Monday, May 01, 2006


When it comes to migrations, most envision Alaskans vast herds of Caribou or the massive bodies of animals that wander across the African Serengeti. Those of us in angling circles primarily ponder a variety of species of fishes that inhabit bodies of waters throughout the world. Yet much like the fishes, we also migrate to all corners of the globe in pursuit of those fined species we hope to catch.

For me it all started in 1985, when I was given the opportunity to guide in British Columbia for Steelhead. I'll never forget the lodge owner’s comments shortly after I arrived, "After fishing for Steelhead you'll never be the same". How right he was, but in more ways than he had alluded to.

Before arriving at my final Canadian destination, I got my first taste of the Steelhead experience. Standing in a secluded section of Vancouver International Airport waiting to catch the final leg of my flight that would lead me to “Steelhead Paradise” I ran into a number of migrating anglers all headed to Smithers as I was. It wasn’t difficult to pick out the anglers. Might have had something to do with the rod tubes a number of the gents had in tow or the Sage bags under arm. Most were older than I and frequently crossed paths each year on their way to one or several of British Columbia’s legendary Steelhead waters this same time every year.

Flying on my and this being my first trek to these parts I wandered over to make acquaintances. My first victim turned out to be John Simms, the original owner of Simms (dah). He quickly began reminiscing on his annual treks to BC, the rivers he had fished and some of the changes from past Steelhead trips. Pretty soon there were a number of us joining in the conversation. The journey had begun.

Later I met John Fick of Duranglers in Colorado. It would be one of a half dozen chance encounters we would have in our travels to Steelhead country. On a white knuckler into Smithers, BC on another year I shared a seat with Trey Combs. He had just completed one of the finest books written on the subject, Steelhead Fly Fishing. I kindly refer to his this book as the Bible. Due to the weather we couldn’t find a runway to land on so our pilot ended up diverting to Terrace. It was a great opportunity to pick his brain. It was also a great diversion from pondering the ending should our pilot not be able to find pavement through the gray abyss that we had been circling through for sometime now. Over my years of taking this trip, I have had a few such flights.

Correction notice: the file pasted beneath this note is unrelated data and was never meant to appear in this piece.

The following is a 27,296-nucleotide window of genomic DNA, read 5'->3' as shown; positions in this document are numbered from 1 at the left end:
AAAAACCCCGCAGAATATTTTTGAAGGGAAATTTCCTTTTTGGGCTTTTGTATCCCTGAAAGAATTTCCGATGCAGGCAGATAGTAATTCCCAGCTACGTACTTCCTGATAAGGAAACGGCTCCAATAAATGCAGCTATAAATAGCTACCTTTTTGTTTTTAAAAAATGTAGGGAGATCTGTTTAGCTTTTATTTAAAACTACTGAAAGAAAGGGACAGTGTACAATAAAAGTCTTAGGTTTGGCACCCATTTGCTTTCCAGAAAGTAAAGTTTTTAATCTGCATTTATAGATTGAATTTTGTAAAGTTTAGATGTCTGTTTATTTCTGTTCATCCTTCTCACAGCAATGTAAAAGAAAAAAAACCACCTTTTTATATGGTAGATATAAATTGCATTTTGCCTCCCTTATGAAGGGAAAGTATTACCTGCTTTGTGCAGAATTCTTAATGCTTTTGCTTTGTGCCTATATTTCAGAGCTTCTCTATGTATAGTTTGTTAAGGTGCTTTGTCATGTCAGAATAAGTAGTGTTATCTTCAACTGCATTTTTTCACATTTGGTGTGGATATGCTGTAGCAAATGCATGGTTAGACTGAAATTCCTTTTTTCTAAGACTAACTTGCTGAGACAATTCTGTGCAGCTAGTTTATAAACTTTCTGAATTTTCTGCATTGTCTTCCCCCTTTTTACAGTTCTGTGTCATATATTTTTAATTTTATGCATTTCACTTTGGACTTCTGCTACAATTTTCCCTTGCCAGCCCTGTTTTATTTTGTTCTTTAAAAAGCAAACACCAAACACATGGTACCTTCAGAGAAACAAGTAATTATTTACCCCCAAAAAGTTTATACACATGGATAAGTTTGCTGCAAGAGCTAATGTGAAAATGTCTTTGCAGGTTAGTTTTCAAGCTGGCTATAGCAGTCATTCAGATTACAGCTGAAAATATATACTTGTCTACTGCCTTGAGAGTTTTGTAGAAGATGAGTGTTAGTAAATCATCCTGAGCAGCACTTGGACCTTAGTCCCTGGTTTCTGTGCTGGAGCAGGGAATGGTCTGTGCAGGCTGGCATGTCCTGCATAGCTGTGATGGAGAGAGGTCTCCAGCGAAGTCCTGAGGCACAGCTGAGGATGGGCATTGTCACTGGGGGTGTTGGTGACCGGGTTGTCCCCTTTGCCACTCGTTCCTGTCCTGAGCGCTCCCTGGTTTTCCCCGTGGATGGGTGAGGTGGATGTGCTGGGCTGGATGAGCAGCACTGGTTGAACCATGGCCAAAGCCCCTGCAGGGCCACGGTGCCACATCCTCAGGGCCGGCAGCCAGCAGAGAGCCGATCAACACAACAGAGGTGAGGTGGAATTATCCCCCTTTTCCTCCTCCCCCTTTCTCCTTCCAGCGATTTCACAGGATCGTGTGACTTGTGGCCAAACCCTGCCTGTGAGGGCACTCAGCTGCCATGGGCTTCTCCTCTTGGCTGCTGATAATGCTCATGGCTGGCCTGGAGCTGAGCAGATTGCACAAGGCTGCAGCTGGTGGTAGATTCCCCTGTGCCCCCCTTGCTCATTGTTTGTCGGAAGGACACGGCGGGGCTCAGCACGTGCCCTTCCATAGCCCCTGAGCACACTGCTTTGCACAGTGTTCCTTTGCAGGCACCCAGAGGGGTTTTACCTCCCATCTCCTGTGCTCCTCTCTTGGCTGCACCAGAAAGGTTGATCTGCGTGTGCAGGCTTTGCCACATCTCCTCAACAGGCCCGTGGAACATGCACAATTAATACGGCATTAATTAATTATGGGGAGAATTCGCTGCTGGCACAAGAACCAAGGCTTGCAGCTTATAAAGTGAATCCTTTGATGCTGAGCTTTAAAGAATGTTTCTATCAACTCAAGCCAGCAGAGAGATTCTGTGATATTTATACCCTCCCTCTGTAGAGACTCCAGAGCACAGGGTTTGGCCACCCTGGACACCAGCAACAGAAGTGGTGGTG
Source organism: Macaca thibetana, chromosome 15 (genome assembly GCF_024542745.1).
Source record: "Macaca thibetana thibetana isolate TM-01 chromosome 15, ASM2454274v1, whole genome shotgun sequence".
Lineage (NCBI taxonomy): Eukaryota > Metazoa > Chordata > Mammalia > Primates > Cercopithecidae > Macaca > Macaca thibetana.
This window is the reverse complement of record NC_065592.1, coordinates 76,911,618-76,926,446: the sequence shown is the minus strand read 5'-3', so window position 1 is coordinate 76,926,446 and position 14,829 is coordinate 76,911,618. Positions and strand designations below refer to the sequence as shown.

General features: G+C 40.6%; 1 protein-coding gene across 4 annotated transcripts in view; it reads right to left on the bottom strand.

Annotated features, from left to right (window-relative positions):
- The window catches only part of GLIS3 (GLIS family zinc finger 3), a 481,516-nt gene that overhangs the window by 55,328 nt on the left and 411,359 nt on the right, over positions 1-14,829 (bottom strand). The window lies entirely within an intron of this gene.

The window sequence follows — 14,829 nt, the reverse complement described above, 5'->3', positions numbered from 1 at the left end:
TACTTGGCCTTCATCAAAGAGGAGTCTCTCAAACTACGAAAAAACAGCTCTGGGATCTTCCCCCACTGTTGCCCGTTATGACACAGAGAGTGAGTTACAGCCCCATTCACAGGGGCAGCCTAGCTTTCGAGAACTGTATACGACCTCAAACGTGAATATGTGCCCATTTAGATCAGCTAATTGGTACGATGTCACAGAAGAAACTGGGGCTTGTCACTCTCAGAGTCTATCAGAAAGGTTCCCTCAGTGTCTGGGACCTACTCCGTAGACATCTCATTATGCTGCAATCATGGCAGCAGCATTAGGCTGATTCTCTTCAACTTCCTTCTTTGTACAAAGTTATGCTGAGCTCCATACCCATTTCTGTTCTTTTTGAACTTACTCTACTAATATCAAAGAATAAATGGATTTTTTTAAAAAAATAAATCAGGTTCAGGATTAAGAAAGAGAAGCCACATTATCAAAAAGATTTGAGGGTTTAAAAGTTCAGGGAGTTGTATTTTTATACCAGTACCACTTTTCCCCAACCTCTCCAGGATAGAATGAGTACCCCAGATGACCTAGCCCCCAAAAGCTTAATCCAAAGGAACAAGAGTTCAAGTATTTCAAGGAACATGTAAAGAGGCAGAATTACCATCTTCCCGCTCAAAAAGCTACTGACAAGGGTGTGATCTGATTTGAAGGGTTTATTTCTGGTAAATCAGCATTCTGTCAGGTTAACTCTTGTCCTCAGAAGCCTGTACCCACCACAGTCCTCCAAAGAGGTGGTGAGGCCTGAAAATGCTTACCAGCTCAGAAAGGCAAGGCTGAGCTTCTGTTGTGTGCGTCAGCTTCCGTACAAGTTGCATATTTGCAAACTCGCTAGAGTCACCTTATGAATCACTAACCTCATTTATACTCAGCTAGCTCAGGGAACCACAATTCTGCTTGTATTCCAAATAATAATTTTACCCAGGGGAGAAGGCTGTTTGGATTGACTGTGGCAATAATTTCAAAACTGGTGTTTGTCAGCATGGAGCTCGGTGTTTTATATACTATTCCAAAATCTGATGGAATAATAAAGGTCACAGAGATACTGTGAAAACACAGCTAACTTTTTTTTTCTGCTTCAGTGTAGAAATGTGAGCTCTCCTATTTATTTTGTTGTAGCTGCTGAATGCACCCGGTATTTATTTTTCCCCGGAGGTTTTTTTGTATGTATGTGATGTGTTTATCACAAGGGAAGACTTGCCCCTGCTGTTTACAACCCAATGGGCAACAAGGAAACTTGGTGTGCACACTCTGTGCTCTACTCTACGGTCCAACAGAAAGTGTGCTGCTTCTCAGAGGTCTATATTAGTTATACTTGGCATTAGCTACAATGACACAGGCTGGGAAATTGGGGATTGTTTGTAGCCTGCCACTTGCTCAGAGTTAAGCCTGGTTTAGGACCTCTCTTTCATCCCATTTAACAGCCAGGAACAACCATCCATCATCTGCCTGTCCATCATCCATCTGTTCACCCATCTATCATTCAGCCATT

For the past 20 years my migratory family of Steelhead bums continues to grow where ever Steelhead river flow; California, BC, Idaho, Washington, Oregon. If you ever get into chasing these amazing fish around, after a time you’ll even know who to expect depending on the dates you travel and your final destination. As I’ve ventured into the world of Saltwater fly fishing I find it no different. A few years back while getting groceries in Key West I ran into a guy who I’ve sat next to on the plane numerous times when visiting Steelhead country. Small world. Like Steelhead he had been traveling to Key West for years chasing Florida’s Silver Kings. Now to, as in my travels to the North Country to fish for anadramous fish, my acquaintances have grown among the sunny climates of the world.

With just a few days left before I depart the phone starts to ring and Tarpon anglers I’ve come to know have begun to stop in the shop to get a progress report. This morning I met up with Ken Louder, my fishing partner on this trip, at a local park to work on our cast. George Haley, one of our long standing Tarpon junkies also headed south, stopped in to check on our arrival and to find out if I had heard any news. Another Floridian called to see when I was going to arrive so we could arrange maybe and evening of Splooshing Tarpon.

I remember coming into the shop at 6am one morning to get some work done before the doors opened. This was a few months back. I usually don’ answer e-mails until later so I can get my paperwork lined up, but this morning I did. A customer had said he was going to e-mail me a Tarpon clip he had seen and sure enough it was there. I fired it up, big mistake regarding my morning plans, and was soon in another time zone. Johnny Cash was singing in the back ground, something about Jesus. Andy Mill the king of Tarpon was proven to be a mere mortal much to my pleasure. When it was over I played it again. This time with the light out so I could really torture myself. When I was done with it the second time I turned a lot of normally productive peoples days into mush and sent it off to my circle of migratory friends. That I would have to say is when mentally my officially migrations south began. Come Monday, it officially starts.

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